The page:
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2020: the centennial of women’s right to vote

By Julia Strimer

The 19th Amendment to the United States Constitution was ratified on Aug. 18, 1920 – 100 years ago.

Women first organized and collectively fought for suffrage at the national level in July of 1848. Suffragists such as Elizabeth Cady Stanton and Lucretia Mott convened a meeting of over 300 people in Seneca Falls, NY.

In the following decades, women marched, protested, lobbied, and even went to jail. By the 1870s, women pressured Congress to vote on an amendment that would recognize their suffrage rights. This amendment was sometimes known as the Susan B. Anthony amendment and became the 19th Amendment.

After decades of arguments for and against women’s suffrage, Congress finally passed the 19th Amendment in June 1919. After Congress approved the 19th Amendment, at least 36 states needed to vote in favor of the amendment for it to become law. This process is called ratification. When members of the Tennessee state legislature debated on whether or not to ratify the amendment, the state senate voted to ratify, but in the state house of representatives, the vote resulted in a tie. A young man named Harry Burn cast the tie-breaking vote. Acting on advice from his mother, Phoebe, Burn voted to ratify the amendment.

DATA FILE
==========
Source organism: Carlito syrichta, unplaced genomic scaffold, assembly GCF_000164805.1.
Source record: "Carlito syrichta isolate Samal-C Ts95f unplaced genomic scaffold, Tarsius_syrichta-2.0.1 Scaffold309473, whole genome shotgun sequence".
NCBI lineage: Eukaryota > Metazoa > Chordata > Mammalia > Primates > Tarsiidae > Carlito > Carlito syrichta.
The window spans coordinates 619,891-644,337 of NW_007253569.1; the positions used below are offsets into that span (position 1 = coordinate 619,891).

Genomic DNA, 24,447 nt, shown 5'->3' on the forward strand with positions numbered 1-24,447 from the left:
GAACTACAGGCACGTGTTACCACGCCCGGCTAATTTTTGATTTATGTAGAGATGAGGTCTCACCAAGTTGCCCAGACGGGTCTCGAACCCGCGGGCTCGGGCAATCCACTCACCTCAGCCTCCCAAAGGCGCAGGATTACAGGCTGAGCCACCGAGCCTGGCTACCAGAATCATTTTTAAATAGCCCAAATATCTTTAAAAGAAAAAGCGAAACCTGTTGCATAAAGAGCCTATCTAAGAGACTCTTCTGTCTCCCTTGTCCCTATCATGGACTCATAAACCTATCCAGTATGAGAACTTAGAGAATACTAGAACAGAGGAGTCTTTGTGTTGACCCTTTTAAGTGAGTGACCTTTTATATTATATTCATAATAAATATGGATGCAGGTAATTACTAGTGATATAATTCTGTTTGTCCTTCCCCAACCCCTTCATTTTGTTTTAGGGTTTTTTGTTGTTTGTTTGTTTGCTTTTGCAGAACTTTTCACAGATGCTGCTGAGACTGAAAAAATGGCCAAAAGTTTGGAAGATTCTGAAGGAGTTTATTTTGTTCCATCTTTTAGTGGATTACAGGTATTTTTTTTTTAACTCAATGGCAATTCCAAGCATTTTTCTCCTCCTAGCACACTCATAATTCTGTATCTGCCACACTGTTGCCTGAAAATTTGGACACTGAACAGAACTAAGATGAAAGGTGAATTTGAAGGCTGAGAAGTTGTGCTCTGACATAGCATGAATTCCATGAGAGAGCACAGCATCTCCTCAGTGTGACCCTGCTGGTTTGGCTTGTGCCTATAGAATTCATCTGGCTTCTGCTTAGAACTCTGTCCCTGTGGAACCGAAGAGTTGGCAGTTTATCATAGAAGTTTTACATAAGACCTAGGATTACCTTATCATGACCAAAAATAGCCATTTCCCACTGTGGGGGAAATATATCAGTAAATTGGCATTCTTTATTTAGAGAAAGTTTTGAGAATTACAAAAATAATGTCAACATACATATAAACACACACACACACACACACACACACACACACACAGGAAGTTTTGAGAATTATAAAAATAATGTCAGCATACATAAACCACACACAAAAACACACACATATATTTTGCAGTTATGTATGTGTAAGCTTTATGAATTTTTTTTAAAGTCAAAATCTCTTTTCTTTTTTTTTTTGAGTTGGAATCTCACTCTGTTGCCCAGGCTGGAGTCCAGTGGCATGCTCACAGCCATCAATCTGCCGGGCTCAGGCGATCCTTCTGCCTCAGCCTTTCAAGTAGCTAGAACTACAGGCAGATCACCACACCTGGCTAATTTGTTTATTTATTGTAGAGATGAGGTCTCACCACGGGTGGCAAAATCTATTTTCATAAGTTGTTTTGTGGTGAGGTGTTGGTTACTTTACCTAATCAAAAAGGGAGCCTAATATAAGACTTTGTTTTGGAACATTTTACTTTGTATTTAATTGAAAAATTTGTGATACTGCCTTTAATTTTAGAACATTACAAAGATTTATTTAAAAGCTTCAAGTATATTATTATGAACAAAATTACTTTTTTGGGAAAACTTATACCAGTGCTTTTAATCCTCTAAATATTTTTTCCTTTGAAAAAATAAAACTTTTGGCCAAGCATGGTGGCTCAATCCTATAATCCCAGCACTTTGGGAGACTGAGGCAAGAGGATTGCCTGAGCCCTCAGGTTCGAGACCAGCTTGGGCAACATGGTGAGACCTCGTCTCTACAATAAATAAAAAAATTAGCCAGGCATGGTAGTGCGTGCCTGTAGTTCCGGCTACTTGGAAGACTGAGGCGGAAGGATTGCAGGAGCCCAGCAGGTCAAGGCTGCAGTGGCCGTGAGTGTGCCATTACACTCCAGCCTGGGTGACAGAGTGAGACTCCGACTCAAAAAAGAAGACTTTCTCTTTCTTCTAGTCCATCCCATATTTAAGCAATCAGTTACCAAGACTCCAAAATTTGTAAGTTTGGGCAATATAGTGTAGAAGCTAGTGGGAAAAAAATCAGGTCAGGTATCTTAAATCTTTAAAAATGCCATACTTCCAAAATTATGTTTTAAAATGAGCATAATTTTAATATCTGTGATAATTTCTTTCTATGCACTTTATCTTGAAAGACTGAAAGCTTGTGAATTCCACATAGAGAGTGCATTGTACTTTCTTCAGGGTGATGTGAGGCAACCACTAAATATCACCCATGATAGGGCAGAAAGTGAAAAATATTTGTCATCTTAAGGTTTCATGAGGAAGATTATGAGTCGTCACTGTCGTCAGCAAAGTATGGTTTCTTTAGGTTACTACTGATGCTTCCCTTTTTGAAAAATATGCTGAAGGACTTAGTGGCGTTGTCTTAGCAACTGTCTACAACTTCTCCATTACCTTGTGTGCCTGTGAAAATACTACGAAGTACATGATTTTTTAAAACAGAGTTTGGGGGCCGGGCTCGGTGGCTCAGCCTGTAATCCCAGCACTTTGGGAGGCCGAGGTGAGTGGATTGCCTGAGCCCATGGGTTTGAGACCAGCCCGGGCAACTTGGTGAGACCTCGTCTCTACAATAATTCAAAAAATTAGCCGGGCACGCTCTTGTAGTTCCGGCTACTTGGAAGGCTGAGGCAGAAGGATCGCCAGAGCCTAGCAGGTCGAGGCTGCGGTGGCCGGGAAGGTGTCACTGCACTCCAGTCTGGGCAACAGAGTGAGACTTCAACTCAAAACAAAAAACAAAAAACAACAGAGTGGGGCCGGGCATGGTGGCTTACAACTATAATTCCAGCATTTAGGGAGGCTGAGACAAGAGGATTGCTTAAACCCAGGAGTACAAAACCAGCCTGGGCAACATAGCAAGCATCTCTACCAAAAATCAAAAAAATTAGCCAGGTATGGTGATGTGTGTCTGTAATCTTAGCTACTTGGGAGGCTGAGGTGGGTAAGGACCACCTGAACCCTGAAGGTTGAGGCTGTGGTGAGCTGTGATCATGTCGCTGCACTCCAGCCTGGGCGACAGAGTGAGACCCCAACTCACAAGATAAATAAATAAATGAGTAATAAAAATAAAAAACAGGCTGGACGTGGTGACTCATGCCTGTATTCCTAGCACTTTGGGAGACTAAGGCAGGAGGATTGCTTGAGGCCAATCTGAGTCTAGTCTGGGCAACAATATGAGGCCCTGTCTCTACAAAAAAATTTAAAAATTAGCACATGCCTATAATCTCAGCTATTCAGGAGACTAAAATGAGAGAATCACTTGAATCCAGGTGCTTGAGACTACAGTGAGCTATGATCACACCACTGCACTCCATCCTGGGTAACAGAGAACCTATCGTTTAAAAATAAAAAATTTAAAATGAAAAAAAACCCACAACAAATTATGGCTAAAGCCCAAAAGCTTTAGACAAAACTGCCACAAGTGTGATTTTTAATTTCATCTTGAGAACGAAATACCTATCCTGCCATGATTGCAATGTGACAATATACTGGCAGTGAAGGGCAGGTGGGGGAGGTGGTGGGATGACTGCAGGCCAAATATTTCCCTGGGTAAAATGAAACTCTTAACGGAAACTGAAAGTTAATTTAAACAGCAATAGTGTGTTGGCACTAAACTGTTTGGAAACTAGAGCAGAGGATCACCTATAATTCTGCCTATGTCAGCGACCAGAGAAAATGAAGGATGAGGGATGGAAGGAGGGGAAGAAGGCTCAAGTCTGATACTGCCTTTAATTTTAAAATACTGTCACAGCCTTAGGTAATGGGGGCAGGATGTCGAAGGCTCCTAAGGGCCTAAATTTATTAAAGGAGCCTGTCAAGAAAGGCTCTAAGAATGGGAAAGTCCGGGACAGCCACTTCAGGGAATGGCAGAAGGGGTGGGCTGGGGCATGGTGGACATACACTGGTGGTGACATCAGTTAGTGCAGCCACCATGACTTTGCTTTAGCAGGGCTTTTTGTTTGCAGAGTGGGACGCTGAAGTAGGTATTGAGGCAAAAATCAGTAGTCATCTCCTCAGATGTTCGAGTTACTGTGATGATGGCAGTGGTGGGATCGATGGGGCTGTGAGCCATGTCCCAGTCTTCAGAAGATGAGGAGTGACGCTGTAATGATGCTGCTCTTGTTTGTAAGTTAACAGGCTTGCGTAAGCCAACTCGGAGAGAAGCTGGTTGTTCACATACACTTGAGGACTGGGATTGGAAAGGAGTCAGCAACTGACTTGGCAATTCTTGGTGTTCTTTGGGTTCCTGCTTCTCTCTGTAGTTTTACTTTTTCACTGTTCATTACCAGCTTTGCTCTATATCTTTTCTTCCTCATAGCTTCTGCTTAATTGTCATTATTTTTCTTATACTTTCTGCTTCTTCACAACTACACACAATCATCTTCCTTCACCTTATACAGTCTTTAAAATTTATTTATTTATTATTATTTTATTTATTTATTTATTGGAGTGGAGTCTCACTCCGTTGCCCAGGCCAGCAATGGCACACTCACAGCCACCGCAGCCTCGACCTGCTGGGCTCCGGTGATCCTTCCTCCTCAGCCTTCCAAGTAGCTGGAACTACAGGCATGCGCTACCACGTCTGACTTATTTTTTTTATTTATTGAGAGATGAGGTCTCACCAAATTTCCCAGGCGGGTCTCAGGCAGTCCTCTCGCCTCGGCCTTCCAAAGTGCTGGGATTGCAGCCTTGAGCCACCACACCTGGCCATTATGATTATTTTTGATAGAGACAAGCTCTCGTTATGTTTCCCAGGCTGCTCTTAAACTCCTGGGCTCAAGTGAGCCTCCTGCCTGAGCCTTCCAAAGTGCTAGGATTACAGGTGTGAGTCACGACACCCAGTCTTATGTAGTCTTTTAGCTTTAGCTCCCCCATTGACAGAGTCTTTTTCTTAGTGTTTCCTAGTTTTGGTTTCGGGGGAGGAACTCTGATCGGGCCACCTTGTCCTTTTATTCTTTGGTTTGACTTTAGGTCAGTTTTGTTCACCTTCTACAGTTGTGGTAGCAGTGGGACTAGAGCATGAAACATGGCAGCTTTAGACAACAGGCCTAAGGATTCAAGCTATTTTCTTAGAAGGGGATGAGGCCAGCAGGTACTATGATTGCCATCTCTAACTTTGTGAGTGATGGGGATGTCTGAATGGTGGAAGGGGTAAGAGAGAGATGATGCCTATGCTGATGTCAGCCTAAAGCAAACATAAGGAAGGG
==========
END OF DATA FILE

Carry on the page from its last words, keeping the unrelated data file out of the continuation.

On Aug. 18, 1920, Tennessee became the 36th state to ratify the amendment, making it the law.

NOTE: The Equal Rights Amendment (ERA) has not been ratified by the required 38 states, after being passed by Congress in 1972. Now, one century after the 19th Amendment took effect, Virginia is the 38th state to approve the ERA legislation, and the amendment’s future is up to Congress and the courts.

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